Proactive Homeschooling

Editors' Note: This article is part of the Patheos Public Square on Homeschooling and Public Education. Read other perspectives here.

Dr. Robert Kunzman of the School of Education at Indiana University has written a book about homeschooling in the United States titled, Write These Laws On Your Children: Inside the World of Conservative Christian Homeschooling. I have had the great pleasure to read and annotate it as well as to talk with Rob about his experiences with homeschooling. He begins that book with a basic idea that he has distilled into two distinct points on his website: 1) We don't have any comprehensive data about U.S. homeschoolers nationally: total number of homeschoolers, learning outcomes, or anything else, and 2) There is no such thing as a "typical homeschooler."

There are those who homeschool because their children are premiere athletes and a traditional school schedule simply will not accommodate their training needs. There are those who homeschool because they believe there is something directly harmful in the public school systems, whether in the curriculum, culture, or mode of operation. There are those who homeschool because they believe there is something lacking in the public schools, something that can be better presented in a homeschool environment. Some would choose a private school, but prohibitive cost leads them to homeschool. And there are families whose motivations are varied and complex, combining some of those mentioned with still others.

As for homeschooling itself, the experience of it is nearly as varied as the experiences of public and private education. Some homeschools find their length and breadth within one family. Some join with other families in co-ops or with other teachers in tutelage programs. To whatever degree the image of homeschooled children as socially isolated and consuming a narrow academic diet may once have been accurate, and as with most stereotypes it likely never was, the image is a false one today. From the vibrant to the wretched, from the highly engaged to the isolated, there is as wide a range of experiences in homeschooling as there is in public and private education.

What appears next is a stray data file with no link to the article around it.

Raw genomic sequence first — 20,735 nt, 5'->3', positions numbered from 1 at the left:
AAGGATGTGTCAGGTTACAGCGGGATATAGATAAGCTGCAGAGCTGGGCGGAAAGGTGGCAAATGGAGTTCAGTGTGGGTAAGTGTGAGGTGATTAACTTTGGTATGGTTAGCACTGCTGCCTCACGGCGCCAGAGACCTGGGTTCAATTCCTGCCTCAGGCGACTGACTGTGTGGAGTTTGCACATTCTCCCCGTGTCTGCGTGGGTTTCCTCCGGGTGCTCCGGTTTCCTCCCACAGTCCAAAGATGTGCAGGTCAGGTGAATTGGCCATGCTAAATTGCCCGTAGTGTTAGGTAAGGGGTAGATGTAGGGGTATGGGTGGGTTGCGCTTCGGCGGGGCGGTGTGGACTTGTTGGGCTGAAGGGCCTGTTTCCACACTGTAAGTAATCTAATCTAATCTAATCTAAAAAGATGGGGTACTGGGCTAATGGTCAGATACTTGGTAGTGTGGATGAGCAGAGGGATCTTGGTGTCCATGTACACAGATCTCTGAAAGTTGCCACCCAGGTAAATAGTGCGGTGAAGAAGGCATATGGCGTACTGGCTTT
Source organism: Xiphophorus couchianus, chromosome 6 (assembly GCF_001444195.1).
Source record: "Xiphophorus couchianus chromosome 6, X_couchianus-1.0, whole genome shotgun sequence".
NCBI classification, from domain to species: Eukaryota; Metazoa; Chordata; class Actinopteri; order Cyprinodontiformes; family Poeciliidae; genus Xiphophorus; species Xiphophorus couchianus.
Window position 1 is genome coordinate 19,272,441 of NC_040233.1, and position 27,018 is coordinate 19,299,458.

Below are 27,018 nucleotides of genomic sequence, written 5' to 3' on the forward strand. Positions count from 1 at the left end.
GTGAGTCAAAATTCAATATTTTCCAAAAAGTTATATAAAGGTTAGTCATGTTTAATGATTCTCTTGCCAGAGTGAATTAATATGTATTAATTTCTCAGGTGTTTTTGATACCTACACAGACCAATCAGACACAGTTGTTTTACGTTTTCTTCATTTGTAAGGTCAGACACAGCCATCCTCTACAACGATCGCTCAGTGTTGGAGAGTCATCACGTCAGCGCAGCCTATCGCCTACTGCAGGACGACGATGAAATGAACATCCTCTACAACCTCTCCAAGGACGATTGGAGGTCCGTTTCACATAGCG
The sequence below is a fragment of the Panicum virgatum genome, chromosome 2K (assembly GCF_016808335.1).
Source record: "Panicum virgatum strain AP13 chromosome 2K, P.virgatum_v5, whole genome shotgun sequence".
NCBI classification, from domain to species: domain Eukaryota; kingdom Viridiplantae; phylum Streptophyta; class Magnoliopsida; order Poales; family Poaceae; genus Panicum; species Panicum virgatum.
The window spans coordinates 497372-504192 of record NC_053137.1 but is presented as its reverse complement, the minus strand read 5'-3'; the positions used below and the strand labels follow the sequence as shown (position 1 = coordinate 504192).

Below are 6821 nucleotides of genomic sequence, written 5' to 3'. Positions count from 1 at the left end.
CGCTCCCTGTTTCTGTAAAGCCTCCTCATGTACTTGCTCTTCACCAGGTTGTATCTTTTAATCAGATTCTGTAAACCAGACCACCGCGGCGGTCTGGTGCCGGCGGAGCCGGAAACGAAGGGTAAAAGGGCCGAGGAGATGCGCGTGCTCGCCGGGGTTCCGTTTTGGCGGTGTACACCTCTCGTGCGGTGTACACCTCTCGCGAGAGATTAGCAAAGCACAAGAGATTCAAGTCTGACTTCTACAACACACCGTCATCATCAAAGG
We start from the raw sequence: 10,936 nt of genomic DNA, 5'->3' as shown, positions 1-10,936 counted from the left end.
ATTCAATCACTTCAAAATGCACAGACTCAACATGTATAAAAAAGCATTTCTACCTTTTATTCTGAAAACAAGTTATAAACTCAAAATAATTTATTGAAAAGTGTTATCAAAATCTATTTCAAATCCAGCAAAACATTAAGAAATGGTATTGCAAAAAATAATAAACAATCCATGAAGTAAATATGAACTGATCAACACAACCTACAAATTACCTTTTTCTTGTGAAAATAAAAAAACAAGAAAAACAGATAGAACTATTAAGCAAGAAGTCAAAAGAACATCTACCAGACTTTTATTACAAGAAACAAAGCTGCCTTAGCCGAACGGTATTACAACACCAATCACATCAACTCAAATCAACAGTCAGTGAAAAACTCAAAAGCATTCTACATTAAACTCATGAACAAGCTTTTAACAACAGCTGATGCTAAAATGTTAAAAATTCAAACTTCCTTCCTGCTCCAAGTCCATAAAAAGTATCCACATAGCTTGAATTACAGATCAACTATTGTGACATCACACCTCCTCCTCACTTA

Yet it seems the case, and "seems" is an important word, that matters of faith, specifically Christian faith, figure prominently in many homeschools and homeschooling communities. For these families, homeschooling is not a retreat. It is an opportunity to provide the whole picture. They see something lacking in the curricula of other systems that they want their children to understand, something not to be tacked on as an optional activity, but woven throughout a child's studies as an integral part of life.

Consider a school in which it was accepted as foundational that numbers do not exist and any attempts to employ the benefits of a number system or to understand mathematics are purely personal and to be conducted on a child's own time. Such a school would have no clocks with numbers, no numbers over the doors to classrooms, and page numbers in books would certainly be lacking. As absurd as this sounds, such is the public school to many people of faith. God is not a notion to be accepted or discarded at will, but a true and existing being. To take the example of Christianity, he is an eternally existing being in three persons, by whom and for whom all things were made. As absurd as it would be to teach Latin or history or choir or science without numbers, so is it equally absurd to those who take seriously the strong claims of a faith like Christianity, to teach those subjects on the pretense that God does not exist, or if he does, that it is a purely personal and private matter.

Richard John Neuhaus in his book Death On a Friday Afternoon put it rather directly: "If what Christians say about Good Friday is true, then it is, quite simply the truth about everything." Given that many who claim to be Christians believe this is indeed true, then, per Neuhaus, it must extend to how they educate their children.

While homeschooling may well be for some a choice of fear or at least retreat from the hostility of public education, expressed through curriculum and policies that are antithetical to their faith, for many it is an opportunity to tell the whole story, to educate children in the full story of God and humans, one that entails not only God himself, but also all that his people have discovered and created. Such an aim would seek the broadest and deepest possible curriculum, one rich in history but also in science, one steeped in literature and philosophy along with experiment and performance.

I have been fortunate to see precisely this kind of homeschool environment in action, and I know from my conversations with the families who live it that their Christian faith directly informs their choice to homeschool and that their aim is to provide not a narrow education for their children, but to give them an opportunity for the broadest possible learning, one that embraces God and all he has created and inspired.